The State Administrative Tribunal of Western Australia (WASAT) recently handed down an intriguing decision in Placer Dome Inc (now an amalgamated entity named Barrick Gold Corporation) and Commissioner of State Revenue  WASAT 141. Broadly, the decision turned on the valuation evidence tendered by the parties who employed different methodologies. A critical outcome of the differing valuation techniques was the value ascribed to goodwill. If a significant proportion of legal goodwill existed among the assets acquired, there would have been no stamp duty liability (approximately A$54.8M) triggered by the transaction.
Broadly, the WASAT preferred the valuation evidence submitted by the Commissioner of State Revenue (Commissioner). Critically, the issue of allocating value to goodwill in a mining company has not been answered by the decision, as the WASAT was constrained by the evidence presented which was predicated on various inputs and primarily had an accounting focus.
- In 2006 Barrick Gold Corporation (Barrick) acquired 100 per cent of the shares in Placer Dome Inc. (PDI) (the Acquisition) for approximately US$10.4B. PDI was entitled to interests in ‘land’, in particular mining tenements, in Western Australia (WA) and various other countries.
- The Commissioner determined that the Acquisition had triggered the WA listed landholder provisions. Barrick’s objection was unsuccessful and a review of the Commissioner’s decision was sought in the WASAT.
- Broadly, the question of whether duty applied turned on whether the value of ‘land’ that PDI was entitled to (whether in WA or elsewhere) comprised 60 per cent or more of the value of all PDI’s property (land rich ratio).
- Barrick asserted that significant goodwill had been acquired which meant the land rich ratio was not satisfied, and there was no WA stamp duty liability on the Acquisition.
The decision turns on the differing valuation techniques utilised by the parties, and the inputs and assumptions relied on by the different experts. The case is useful in providing an insight into valuation methodologies a Court or Tribunal will find persuasive but, in our view, does not address how to allocate value to intangible rights (e.g. goodwill) in a mining company.
This question remains important in duties law (despite most States and Territories moving to a ‘landholder’ model) given the preference of various Commissioners to utilise a ‘top down’ valuation approach where the remainder interest is ascribed to land. Further, the direct transfer of goodwill in an asset sale will also lead to a duty exposure in the mining States and Territories (i.e. WA, Northern Territory, Queensland and New South Wales). The approach taken will also no doubt have an impact on income tax, given the importance of valuation for non-resident capital gains tax.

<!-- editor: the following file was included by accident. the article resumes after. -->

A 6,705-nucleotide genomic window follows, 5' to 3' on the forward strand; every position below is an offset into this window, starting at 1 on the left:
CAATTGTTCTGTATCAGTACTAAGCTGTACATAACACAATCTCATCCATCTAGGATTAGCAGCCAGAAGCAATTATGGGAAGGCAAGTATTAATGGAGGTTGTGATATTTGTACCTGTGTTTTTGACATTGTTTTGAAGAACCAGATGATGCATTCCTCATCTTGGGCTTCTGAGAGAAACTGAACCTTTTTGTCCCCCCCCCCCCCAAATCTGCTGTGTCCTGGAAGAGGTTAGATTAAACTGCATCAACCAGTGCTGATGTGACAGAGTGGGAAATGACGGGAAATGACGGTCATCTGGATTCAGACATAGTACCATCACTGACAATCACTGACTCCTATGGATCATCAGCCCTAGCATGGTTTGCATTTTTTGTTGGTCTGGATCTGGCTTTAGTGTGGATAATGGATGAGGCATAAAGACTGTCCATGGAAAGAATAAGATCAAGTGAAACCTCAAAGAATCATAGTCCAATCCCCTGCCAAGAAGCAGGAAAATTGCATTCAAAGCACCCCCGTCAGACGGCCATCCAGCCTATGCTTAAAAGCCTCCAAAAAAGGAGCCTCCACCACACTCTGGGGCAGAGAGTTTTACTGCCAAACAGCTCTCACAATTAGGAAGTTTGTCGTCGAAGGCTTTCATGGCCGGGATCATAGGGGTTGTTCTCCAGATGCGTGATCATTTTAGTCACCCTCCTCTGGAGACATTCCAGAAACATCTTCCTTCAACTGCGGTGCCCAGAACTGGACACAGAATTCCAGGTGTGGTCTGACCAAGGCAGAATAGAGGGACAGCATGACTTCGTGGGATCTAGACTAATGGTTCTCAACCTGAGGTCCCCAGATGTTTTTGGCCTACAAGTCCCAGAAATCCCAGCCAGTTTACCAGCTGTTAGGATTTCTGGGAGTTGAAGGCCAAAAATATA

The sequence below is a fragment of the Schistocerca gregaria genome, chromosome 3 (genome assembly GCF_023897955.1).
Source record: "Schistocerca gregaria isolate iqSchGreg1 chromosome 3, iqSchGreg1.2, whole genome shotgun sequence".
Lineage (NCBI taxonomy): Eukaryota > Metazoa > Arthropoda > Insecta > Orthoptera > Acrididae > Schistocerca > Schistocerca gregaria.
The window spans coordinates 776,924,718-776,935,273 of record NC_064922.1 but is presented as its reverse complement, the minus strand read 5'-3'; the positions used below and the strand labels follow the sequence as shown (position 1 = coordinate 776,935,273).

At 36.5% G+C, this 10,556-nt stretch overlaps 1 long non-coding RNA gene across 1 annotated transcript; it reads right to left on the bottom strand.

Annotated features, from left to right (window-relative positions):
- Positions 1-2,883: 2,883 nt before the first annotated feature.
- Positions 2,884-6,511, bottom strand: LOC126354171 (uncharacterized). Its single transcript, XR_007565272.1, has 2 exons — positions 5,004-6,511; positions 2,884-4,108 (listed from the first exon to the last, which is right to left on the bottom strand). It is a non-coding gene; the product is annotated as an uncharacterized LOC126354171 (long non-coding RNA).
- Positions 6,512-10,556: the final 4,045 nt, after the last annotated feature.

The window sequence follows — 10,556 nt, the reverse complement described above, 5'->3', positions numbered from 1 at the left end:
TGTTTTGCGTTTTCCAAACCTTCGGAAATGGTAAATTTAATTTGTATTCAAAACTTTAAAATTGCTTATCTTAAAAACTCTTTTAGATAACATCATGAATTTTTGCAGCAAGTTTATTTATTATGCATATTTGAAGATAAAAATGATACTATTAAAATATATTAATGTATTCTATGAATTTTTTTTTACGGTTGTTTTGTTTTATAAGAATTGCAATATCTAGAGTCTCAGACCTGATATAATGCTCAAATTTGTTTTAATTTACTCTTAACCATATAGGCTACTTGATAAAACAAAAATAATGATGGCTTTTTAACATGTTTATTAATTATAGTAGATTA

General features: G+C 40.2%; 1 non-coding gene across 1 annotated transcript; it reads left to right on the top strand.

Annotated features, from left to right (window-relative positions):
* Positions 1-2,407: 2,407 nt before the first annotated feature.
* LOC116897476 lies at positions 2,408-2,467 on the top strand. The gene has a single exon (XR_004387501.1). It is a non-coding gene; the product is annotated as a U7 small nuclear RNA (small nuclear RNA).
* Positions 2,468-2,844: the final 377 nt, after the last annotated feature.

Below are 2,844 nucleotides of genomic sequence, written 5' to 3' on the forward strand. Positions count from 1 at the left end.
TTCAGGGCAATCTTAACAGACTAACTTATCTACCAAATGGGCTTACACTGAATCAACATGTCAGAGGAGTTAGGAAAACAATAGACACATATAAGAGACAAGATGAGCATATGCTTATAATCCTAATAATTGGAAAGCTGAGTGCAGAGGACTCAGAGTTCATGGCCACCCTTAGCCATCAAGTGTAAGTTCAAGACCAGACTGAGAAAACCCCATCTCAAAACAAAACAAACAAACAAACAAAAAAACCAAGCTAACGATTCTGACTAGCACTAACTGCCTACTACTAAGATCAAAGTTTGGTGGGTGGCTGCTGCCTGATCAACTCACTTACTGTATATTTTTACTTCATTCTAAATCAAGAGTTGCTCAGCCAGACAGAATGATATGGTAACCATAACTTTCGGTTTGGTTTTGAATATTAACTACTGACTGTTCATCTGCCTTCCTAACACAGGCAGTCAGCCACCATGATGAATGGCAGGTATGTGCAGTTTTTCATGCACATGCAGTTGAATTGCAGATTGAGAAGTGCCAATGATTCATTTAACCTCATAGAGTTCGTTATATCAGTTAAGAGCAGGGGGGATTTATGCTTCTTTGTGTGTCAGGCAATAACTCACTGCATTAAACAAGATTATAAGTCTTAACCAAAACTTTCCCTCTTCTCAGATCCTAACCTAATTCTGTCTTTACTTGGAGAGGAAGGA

Goodwill in mining companies
The leading authority regarding goodwill in Australia is the decision of the majority of the High Court of Australia in Federal Commissioner of Taxation v Murry  HCA 42 (Murry). The concepts developed in Murry were applied in Commissioner of Territory Revenue v Alcan (NT) Alumina Pty Ltd (2008) 156 NTR 1 (Alcan) where the Court of Appeal of the Northern Territory determined that a mining company could have substantial goodwill.
The majority of the High Court of Australia in Murry concluded that goodwill is property which has value. The majority also confirmed that goodwill attaches to a business as a whole and cannot be transferred separately from the business with which it is associated. The majority in Murry defined goodwill in terms of a legal right or privilege to conduct a business in substantially the same manner that has attracted custom to it in the past to illustrate that the Courts will protect the sources of goodwill of a business.
The majority recognised that goodwill may have separate sources, and that many of the sources of goodwill are neither property nor assets for accounting purposes. In particular, the majority said that manufacturing and distribution techniques, the efficient use of the assets of a business, superior management practices and good industrial relations with employees may be sources of goodwill.